When winter comes, there’s a tendency to hide from it. In Slovenia, however, the coldest season is something to embrace and celebrate. During the first flurries, the vivid green of summer is replaced by a crisp, clean blanket of snow—Mother Nature shrouding everything in a veil of mystery.
This is a time when you literally can make your mark on the pristine landscape—whether you’re a hardcore skier or snowboarder, or if you prefer the peace and solitude of snowshoeing. All the above was on my agenda as I stood on the edge of the Jezersko Valley, watching the first wispy flakes blowing in on the breeze. There was no doubt about it: winter was coming, and I was excited.
Just an hour or so earlier, I’d strolled cobbled backstreets and ancient alleyways in the capital city, Ljubljana, where post-hipster baristas whip up cold-brew coffee and contemporary galleries vie for attention. In mainstream European hotspots, geography forces you to choose between a bustling city break or the drama of the mountains. Here, however, you can do it all in a day—as I was about to find out.
Having grabbed a rental car, the plan was to meander east to the Pohorje Mountains in search of fresh powder, the Rogla ski resort having recently received a dose. First, though, I wanted to feast my eyes on Jezersko—a wide, tranquil valley—sheltered on all sides by towering mountain peaks, huddled together as if harboring a secret. On the other side in Austria, crowds of skiers flock each winter. Here on the Slovenian side, it felt like I had the whole valley to myself.
With the snow coming thick and fast, it was time to get moving. Amazingly, a few hours later as I pulled into the car park at the Rogla resort, the pregnant snow-clouds gave way to blue skies—the slopes covered in a sunny carpet of fresh powder, primed for my arrival.
Slovenia is described as a land of contrasts, and this is true when it comes to skiing. While resorts such as Vogel in northwest Slovenia are classically Alpine—craggy summits stretching up more than 5,900 feet (1,800 meters), overlooking the azure waters of Lake Bohinj—Rogla reminded me more of eastern Canada—smoother, rolling, tree-covered hills that stretch to the horizon.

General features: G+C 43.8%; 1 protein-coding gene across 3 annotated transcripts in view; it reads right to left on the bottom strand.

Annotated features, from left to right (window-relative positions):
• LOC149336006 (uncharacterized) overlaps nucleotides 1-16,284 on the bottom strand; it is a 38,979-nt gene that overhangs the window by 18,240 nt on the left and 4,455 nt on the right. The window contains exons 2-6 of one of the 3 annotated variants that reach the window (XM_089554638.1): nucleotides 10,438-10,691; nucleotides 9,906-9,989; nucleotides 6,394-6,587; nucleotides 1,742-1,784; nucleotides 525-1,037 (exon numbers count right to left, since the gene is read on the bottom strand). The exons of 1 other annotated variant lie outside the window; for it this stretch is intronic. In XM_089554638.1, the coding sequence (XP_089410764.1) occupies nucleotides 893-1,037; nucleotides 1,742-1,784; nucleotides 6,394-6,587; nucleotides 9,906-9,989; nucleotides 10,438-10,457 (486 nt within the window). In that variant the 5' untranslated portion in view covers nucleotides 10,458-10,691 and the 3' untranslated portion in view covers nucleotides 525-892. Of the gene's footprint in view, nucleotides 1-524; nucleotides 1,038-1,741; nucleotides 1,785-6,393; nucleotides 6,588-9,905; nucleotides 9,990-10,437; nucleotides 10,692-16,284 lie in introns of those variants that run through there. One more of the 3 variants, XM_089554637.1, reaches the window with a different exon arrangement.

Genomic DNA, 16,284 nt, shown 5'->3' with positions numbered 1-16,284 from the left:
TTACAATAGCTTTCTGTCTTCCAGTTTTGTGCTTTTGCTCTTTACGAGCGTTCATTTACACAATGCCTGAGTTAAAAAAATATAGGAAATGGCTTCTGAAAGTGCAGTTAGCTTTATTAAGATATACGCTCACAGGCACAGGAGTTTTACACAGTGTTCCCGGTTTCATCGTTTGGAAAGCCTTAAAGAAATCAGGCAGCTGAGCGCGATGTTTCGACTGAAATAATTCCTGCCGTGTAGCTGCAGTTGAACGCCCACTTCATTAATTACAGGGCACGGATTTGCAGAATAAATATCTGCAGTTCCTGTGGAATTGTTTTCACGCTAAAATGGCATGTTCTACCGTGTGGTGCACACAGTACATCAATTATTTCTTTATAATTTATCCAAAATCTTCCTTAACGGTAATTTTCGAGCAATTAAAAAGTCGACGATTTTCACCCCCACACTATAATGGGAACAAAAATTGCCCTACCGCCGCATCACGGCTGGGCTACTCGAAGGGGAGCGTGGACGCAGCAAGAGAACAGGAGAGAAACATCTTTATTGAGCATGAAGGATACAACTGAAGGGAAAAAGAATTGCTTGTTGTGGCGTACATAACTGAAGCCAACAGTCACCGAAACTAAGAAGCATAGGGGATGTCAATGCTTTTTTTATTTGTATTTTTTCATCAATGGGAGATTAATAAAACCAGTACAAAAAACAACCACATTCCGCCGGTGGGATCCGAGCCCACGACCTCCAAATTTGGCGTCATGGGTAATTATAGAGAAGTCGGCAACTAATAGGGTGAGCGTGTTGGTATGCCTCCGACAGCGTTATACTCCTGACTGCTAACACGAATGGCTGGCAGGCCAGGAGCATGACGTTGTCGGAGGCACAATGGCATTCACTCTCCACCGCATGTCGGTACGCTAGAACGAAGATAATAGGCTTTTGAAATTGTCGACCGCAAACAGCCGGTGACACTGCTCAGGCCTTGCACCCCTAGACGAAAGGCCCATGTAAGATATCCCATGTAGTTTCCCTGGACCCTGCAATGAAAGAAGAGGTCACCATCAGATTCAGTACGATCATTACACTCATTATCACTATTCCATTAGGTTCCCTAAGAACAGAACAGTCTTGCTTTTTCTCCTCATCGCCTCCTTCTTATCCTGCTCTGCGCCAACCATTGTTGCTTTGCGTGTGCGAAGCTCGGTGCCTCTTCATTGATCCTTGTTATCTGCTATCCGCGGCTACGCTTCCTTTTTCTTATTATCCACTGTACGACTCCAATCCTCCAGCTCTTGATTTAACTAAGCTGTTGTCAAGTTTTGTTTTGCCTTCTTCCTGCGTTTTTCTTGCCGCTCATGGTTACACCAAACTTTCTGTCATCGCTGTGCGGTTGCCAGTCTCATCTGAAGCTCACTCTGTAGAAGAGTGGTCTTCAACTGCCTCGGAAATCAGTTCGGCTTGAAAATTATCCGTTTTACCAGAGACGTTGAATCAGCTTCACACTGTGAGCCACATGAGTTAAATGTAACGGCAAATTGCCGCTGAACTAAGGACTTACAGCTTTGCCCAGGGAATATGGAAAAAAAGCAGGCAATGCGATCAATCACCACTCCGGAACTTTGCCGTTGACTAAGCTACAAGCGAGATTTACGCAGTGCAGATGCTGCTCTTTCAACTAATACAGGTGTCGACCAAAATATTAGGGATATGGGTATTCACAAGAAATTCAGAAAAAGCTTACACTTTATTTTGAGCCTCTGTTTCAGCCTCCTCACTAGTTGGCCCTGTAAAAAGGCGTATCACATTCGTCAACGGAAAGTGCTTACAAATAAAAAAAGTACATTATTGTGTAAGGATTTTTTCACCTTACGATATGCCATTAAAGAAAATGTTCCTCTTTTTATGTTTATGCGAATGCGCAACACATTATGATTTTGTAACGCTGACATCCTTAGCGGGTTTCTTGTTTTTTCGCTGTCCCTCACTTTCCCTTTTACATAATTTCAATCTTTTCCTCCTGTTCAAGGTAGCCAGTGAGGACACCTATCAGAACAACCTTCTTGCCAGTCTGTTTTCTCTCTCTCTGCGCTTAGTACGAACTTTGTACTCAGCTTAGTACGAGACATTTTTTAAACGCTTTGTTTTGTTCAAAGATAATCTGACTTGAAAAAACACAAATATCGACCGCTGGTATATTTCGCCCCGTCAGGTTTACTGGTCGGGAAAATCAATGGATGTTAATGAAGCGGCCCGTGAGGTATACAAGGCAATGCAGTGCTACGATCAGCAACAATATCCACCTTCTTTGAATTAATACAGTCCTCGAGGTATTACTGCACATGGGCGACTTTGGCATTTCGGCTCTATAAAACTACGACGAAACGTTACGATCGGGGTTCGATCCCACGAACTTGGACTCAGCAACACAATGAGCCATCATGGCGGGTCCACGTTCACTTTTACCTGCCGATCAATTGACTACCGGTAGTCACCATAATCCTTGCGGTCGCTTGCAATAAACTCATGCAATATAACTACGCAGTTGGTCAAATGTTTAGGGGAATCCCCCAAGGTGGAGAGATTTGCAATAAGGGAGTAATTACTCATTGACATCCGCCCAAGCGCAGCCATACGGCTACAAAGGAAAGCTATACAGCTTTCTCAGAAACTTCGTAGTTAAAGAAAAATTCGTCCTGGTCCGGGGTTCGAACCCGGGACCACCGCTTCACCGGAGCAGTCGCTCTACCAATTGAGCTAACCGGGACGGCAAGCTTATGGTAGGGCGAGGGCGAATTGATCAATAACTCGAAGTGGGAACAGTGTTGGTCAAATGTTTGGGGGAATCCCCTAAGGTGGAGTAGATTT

In terms of Rogla’s skiing—or in my case, snowboarding—everything is refreshingly compact. In all, there are 13 groomed runs, catering to everyone from absolute beginners to those who like things a little steeper. With the sun shining and most people at work, I spent the morning helping myself to freshly fallen powder—rooster tails of snow cascading behind me as I scribbled my signature across the slopes.
By lunchtime I’d worked my way across the downhill map, stopping mid-morning for a quick espresso. After refueling at lunch with locally produced pork chops and mashed potatoes, dessert came in the form of snowshoeing.
Rogla is surrounded by a variety of snowshoeing trails that whisk you off into what feels like uncharted territory. While you can hire a guide to lead the way, I was happy to head out alone. Within minutes of leaving the rental shop, I threaded my way between silver birch trees, the only sound the crunch of snow underfoot as I broke new ground.
Indeed, on several occasions, I found myself pausing to take it all in, allowing my eyes to wander over the silent, powder-smoothed clearings ahead. It’s not often these days that you experience complete quiet. With the sun softening and sinking low, the sky erupted into shades of orange and red, dappled light turning the fresh snow into a crystalline carpet.
There’s only one way to end days like this—in front of a roaring fire—and that’s exactly where I found myself, less than an hour later as darkness closed the curtain on a perfect winter day.
Following the footsteps
After a hearty breakfast in one of Ljubljana’s waterfront cafes, head to Lake Bled, where the eponymous medieval castle keeps watch over sky-blue waters. The lake often freezes in winter, turning it into one of the world’s most picturesque ice rinks.
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